Volume 601, May 2017
|Number of page(s)||22|
|Section||Stellar structure and evolution|
|Published online||08 May 2017|
The VLT-FLAMES Tarantula Survey
1 Departamento de Física y AstronomíaUniversidad de La Serena, Av. Cisternas 1200 Norte, La Serena, Chile
2 Instituto de Investigación Multidisciplinar en Ciencia y Tecnología, Universidad de La Serena, Raúl Bitrán 1305, La Serena, Chile
3 Instituto de Astrofísica de Canarias, 38200 La Laguna, Tenerife, Spain
4 Departamento de Astrofísica, Universidad de La Laguna, 38205 La Laguna, Tenerife, Spain
5 LMU Munich, Universitätssternwarte, Scheinerstrasse 1, 81679 Munchen, Germany
6 Department of Physics, University of Oxford, Denys Wilkinson Building, Keble Road, Oxford OX1 3RH, United Kingdom
7 UK Astronomy Technology Centre, Royal Observatory, Blackford Hill, Edinburgh, EH9 3HJ, UK
8 Centro de Astrobiología (CSIC-INTA), Ctra. de Torrejón a Ajalvir km-4, 28 850 Torrejón de Ardoz, Madrid, Spain
9 University of Vienna, Department of Astronomy, Türkenschanzstr. 17, 1180, Vienna, Austria
10 Department of Astronomy, University of Michigan, 1085 S. University Avenue, Ann Arbor, MI 48109-1107, USA
11 Department of Physics & Astronomy, Hounsfield Road, University of Sheffield, S3 7RH, UK
12 Astronomical Institute Anton Pannekoek, Amsterdam University, Science Park 904, 1098 XH, Amsterdam, The Netherlands
13 Instituut voor Sterrenkunde, Universiteit Leuven, Celestijnenlaan 200D, 3001, Leuven, Belgium
14 Argelander-Institut für Astronomie der Universität Bonn, Auf dem Hügel 71, 53121 Bonn, Germany
15 European Space Astronomy Centre (ESAC), Camino bajo del castillo, s/n Urbanización Villafranca del Castillo, Villanueva de la Cañada, 28 692 Madrid, Spain
16 Centro de Astrobiología, CSIC-INTA, Campus ESAC, Camino bajo del castillo s/n, 28 692 Madrid, Spain
17 Armagh Observatory, College Hill, Armagh, BT61 9DG, Northern Ireland, UK
18 Space Telescope Science Institute, 3700 San Martin Drive, Baltimore, MD 21218, USA
⋆⋆⋆ Corresponding author: C. Sabín-Sanjulián, e-mail: email@example.com
Received: 29 June 2016
Accepted: 10 February 2017
Context. The VLT-FLAMES Tarantula Survey has observed hundreds of O-type stars in the 30 Doradus region of the Large Magellanic Cloud (LMC).
Aims. We study the properties of a statistically significant sample of O-type dwarfs in the same star-forming region and test the latest atmospheric and evolutionary models of the early main-sequence phase of massive stars.
Methods. We performed quantitative spectroscopic analysis of 105 apparently single O-type dwarfs. To determine stellar and wind parameters, we used the iacob-gbat package, an automatic procedure based on a large grid of atmospheric models that are calculated with the fastwind code. This package was developed for the analysis of optical spectra of O-type stars. In addition to classical techniques, we applied the Bayesian bonnsai tool to estimate evolutionary masses.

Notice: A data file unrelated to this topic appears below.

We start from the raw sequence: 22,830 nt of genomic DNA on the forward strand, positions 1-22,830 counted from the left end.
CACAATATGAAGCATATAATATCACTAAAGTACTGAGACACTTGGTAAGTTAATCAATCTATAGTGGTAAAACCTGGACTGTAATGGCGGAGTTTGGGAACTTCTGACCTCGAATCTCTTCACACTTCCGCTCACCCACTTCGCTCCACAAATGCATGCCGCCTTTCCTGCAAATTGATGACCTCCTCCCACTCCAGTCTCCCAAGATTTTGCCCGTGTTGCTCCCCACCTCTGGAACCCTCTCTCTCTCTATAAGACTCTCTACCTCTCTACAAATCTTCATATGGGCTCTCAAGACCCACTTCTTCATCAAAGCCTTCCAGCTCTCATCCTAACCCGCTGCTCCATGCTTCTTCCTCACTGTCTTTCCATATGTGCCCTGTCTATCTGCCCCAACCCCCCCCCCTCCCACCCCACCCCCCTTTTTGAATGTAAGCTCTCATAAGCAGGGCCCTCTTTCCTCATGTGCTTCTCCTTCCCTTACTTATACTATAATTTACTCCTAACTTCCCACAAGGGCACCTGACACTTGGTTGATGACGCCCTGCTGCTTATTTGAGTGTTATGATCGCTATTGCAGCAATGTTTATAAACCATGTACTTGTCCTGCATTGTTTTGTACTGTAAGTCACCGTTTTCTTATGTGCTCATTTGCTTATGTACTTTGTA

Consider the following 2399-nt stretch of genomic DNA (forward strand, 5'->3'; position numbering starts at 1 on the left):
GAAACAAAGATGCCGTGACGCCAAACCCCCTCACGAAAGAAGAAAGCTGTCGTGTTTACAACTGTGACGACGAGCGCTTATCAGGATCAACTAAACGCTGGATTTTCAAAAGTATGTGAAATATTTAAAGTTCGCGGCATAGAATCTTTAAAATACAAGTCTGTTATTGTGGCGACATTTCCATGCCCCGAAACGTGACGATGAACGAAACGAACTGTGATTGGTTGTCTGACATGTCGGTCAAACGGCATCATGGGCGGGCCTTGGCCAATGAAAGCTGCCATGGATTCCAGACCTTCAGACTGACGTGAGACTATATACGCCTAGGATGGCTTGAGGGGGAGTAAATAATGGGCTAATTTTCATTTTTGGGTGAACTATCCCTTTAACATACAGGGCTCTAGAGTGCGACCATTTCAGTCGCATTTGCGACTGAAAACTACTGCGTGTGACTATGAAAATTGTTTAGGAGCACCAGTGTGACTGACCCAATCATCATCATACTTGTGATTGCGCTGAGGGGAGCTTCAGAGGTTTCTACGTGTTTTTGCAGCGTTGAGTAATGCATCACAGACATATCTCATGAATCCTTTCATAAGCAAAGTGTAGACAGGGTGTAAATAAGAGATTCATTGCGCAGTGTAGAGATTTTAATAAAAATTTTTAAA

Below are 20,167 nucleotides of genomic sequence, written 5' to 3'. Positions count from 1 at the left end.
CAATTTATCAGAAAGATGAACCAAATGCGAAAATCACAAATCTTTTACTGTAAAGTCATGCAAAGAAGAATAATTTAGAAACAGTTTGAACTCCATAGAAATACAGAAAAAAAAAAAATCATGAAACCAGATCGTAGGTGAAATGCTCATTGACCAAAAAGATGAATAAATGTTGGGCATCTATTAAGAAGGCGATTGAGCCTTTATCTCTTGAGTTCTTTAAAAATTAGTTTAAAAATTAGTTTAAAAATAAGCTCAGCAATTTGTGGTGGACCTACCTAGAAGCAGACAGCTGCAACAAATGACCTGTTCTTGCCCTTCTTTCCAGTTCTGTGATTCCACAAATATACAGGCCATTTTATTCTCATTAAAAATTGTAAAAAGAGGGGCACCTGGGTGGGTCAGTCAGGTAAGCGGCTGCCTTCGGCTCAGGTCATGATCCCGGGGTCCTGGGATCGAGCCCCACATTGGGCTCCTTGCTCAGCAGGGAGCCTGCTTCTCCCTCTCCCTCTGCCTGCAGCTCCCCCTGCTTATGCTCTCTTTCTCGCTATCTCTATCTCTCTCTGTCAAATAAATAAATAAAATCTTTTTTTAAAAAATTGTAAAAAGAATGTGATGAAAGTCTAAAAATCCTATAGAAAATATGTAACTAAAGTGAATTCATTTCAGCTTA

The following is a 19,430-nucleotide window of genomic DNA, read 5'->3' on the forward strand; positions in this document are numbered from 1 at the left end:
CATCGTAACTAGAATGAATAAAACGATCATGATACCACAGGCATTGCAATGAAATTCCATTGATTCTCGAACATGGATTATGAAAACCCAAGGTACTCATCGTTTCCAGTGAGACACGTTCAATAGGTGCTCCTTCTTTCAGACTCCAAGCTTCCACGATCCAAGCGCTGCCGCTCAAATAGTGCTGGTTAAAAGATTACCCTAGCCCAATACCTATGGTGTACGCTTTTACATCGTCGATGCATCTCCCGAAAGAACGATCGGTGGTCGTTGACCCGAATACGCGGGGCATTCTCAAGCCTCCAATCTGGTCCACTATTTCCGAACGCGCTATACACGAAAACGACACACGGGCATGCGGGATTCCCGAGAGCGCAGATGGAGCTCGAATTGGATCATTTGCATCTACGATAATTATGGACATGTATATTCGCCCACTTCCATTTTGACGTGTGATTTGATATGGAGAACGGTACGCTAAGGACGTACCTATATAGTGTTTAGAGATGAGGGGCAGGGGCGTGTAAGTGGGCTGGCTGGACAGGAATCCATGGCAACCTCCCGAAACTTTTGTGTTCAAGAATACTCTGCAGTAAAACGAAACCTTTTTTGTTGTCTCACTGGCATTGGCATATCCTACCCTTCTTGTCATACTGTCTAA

Results. We provide a new calibration of effective temperature vs. spectral type for O-type dwarfs in the LMC, based on our homogeneous analysis of the largest sample of such objects to date and including all spectral subtypes. Good agreement with previous results is found, although the sampling at the earliest subtypes could be improved. Rotation rates and helium abundances are studied in an evolutionary context. We find that most of the rapid rotators (v sin i > 300 km s-1) in our sample have masses below ~25 M⊙ and intermediate rotation-corrected gravities (3.9 < log gc < 4.1). Such rapid rotators are scarce at higher gravities (i.e. younger ages) and absent at lower gravities (larger ages). This is not expected from theoretical evolutionary models, and does not appear to be due to a selection bias in our sample. We compare the estimated evolutionary and spectroscopic masses, finding a trend that the former is higher for masses below ~20 M⊙. This can be explained as a consequence of limiting our sample to the O-type stars, and we see no compelling evidence for a systematic mass discrepancy. For most of the stars in the sample we were unable to estimate the wind-strength parameter (hence mass-loss rates) reliably, particularly for objects with lower luminosity (log L/L⊙ ≲ 5.1). Only with ultraviolet spectroscopy will we be able to undertake a detailed investigation of the wind properties of these dwarfs.
Key words: Magellanic Clouds / stars: atmospheres / stars: early-type / stars: fundamental parameters / stars: massive
Based on observations at the European Southern Observatory Very Large Telescope in program 182.D-0222.
Tables A.1 to B.2 are also available at the CDS via anonymous ftp to cdsarc.u-strasbg.fr (220.127.116.11) or via http://cdsarc.u-strasbg.fr/viz-bin/qcat?J/A+A/601/A79
© ESO, 2017
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